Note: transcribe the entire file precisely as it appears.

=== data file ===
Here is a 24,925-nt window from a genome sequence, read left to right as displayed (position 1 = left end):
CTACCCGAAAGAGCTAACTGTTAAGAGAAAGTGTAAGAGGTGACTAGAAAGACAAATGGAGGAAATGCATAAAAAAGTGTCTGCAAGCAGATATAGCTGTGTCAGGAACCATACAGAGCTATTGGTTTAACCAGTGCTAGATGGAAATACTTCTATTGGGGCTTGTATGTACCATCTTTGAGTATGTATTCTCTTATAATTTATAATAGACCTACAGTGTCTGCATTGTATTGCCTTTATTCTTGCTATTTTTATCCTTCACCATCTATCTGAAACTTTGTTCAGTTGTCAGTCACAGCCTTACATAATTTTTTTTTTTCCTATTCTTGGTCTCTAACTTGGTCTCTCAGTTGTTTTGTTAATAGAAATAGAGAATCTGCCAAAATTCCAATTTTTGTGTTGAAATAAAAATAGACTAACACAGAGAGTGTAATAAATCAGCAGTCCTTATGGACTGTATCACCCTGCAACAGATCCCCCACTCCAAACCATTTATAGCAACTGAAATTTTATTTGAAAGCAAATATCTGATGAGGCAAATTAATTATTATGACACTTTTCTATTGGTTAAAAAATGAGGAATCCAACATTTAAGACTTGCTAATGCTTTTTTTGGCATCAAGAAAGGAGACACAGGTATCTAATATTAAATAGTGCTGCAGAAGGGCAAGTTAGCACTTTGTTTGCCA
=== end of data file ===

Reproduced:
Here is a 24,925-nt window from a genome sequence, read left to right as displayed (position 1 = left end):
CTACCCGAAAGAGCTAACTGTTAAGAGAAAGTGTAAGAGGTGACTAGAAAGACAAATGGAGGAAATGCATAAAAAAGTGTCTGCAAGCAGATATAGCTGTGTCAGGAACCATACAGAGCTATTGGTTTAACCAGTGCTAGATGGAAATACTTCTATTGGGGCTTGTATGTACCATCTTTGAGTATGTATTCTCTTATAATTTATAATAGACCTACAGTGTCTGCATTGTATTGCCTTTATTCTTGCTATTTTTATCCTTCACCATCTATCTGAAACTTTGTTCAGTTGTCAGTCACAGCCTTACATAATTTTTTTTTTTCCTATTCTTGGTCTCTAACTTGGTCTCTCAGTTGTTTTGTTAATAGAAATAGAGAATCTGCCAAAATTCCAATTTTTGTGTTGAAATAAAAATAGACTAACACAGAGAGTGTAATAAATCAGCAGTCCTTATGGACTGTATCACCCTGCAACAGATCCCCCACTCCAAACCATTTATAGCAACTGAAATTTTATTTGAAAGCAAATATCTGATGAGGCAAATTAATTATTATGACACTTTTCTATTGGTTAAAAAATGAGGAATCCAACATTTAAGACTTGCTAATGCTTTTTTTGGCATCAAGAAAGGAGACACAGGTATCTAATATTAAATAGTGCTGCAGAAGGGCAAGTTAGCACTTTGTTTGCCA